Oscar Murillo is one of the most exciting contemporary artists. Primarily working with painting, he goes beyond this scope by integrating video, drawing, sculpture and performance into impressive overall installations. His works are always oriented towards the artist’s intercultural relationships with various cities and places he travels to and works in, and to Colombia where he was born.
In Oscar Murillo’s installations, the viewer finds himself amidst a clever, highly aesthetic and existential field of tension which is about the understanding of work and play, production and consumption, original and appropriation, centre and periphery as well as the relation between the individual materials being used. While a few years ago Oscar Murillo’s projects were often on the verge of social experimentation, his most recent installations are characterized by a groping exploration of space through (painterly) gestures that come along with the exploration of the historical, economic, social, and philosophical conditions of this very space.
Murillo will produce a new installation for the large hall of the Kunstverein. The idea of the show - combining painting, drawing, sculpture, assemblage and video as intervention - results from the artist’s ongoing belief in geographical, cultural and socio-political cohesion, using the equatorial line as a neutral geographic concept as a starting point. In the exhibition space of Horizontal Darkness in Search of Solidarity, the visitor can strive for spiritual solidarity and an understanding of our collective social darkness which the artist recognizes in socio-political agitation, growing natural phenomena, and ethnological struggles. Contrary to current nationalist tendencies, Murillo continues to believe in cross-border mobility and communication which enables an understanding that is indispensable for a humane and social world.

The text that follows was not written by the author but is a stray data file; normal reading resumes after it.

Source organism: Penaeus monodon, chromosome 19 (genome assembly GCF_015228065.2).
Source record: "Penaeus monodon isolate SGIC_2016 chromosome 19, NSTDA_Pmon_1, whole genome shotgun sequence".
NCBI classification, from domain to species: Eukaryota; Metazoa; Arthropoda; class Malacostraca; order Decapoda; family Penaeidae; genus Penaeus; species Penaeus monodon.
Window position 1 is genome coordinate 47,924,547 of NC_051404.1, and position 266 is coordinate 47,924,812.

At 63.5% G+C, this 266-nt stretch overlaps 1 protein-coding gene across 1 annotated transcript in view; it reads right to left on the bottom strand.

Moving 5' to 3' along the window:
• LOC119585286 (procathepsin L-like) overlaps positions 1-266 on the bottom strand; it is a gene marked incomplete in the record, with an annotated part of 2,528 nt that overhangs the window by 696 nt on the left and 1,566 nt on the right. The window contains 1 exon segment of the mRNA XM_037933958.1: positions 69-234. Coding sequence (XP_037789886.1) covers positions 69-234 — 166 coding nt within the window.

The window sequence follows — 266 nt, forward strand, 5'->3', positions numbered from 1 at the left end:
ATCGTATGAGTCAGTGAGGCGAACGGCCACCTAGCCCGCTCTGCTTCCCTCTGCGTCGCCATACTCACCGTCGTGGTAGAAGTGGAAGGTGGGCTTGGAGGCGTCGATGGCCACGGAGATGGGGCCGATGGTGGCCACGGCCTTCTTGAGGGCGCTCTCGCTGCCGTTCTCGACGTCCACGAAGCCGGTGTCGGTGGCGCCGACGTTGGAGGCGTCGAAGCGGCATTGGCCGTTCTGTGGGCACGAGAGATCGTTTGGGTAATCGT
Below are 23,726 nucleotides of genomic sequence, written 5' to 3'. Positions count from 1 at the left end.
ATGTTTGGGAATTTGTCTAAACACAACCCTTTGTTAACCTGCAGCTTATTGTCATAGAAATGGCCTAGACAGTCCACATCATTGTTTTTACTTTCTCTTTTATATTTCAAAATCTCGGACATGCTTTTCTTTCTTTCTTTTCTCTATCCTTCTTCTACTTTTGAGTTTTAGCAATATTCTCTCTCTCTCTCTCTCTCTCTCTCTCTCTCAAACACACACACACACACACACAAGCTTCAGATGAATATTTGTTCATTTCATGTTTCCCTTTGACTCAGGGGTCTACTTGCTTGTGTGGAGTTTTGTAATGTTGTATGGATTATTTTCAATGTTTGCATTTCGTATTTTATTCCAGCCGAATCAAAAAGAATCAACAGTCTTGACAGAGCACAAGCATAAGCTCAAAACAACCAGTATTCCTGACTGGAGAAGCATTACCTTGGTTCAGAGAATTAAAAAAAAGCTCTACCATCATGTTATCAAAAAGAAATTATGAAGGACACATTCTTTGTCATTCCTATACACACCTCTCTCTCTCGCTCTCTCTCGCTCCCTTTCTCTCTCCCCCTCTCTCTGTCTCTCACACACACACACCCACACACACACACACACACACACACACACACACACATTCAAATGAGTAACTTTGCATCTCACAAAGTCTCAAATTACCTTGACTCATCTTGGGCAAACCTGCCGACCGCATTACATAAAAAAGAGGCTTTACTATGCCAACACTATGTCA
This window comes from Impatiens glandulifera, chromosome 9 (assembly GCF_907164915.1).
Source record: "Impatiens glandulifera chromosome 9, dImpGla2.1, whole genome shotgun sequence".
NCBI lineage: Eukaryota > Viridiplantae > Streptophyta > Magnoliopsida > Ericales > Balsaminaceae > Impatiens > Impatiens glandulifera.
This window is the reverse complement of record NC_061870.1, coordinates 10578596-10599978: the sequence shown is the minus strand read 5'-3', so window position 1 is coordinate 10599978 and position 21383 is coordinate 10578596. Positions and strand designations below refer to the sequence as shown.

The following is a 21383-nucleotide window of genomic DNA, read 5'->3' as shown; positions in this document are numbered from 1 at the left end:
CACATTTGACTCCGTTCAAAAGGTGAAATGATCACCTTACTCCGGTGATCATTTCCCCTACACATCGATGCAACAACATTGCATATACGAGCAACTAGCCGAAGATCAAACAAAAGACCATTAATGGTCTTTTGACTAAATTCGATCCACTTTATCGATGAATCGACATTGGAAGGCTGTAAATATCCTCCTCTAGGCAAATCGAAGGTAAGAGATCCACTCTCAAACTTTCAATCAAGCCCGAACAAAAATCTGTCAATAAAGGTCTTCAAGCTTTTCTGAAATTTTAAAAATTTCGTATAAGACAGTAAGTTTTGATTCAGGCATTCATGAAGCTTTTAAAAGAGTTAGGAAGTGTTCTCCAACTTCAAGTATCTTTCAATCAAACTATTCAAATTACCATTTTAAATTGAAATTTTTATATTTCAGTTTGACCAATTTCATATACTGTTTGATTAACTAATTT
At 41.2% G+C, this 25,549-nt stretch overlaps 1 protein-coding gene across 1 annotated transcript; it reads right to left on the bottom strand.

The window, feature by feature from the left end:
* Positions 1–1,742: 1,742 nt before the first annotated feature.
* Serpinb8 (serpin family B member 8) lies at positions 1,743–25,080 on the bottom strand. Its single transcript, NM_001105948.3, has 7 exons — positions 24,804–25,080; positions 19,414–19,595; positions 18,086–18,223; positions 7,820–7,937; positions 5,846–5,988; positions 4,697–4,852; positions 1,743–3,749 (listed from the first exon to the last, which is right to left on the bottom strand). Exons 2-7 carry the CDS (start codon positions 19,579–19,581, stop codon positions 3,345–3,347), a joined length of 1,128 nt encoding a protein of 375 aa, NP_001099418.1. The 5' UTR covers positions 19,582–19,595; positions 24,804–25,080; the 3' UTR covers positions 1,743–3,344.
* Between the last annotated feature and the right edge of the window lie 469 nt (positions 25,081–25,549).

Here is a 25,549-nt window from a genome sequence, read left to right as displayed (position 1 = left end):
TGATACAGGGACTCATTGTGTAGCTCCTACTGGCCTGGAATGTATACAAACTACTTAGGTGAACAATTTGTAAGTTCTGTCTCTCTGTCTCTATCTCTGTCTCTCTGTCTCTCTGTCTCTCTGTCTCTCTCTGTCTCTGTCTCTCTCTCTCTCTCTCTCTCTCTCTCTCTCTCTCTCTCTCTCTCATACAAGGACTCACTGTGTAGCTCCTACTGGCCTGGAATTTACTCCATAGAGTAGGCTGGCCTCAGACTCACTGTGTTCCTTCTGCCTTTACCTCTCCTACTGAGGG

Murillo’s plan is to transform the hall of the Kunstverein into an arena. According to antiquity, the arena can be regarded as an institution that plays an important role in maintaining social relations. It is a place of activity, debate or conflict. In this arena, Murillo searches for ways to develop other perspectives in the context of the traumatic and political reception of memory and identity. The arena will be surrounded by several elements that promote global dialogue. Colombian oil pencil pigment cloths stand next to a series of large-scale works based on a medieval technique of glass windows which are still produced in Azerbaijan to this day.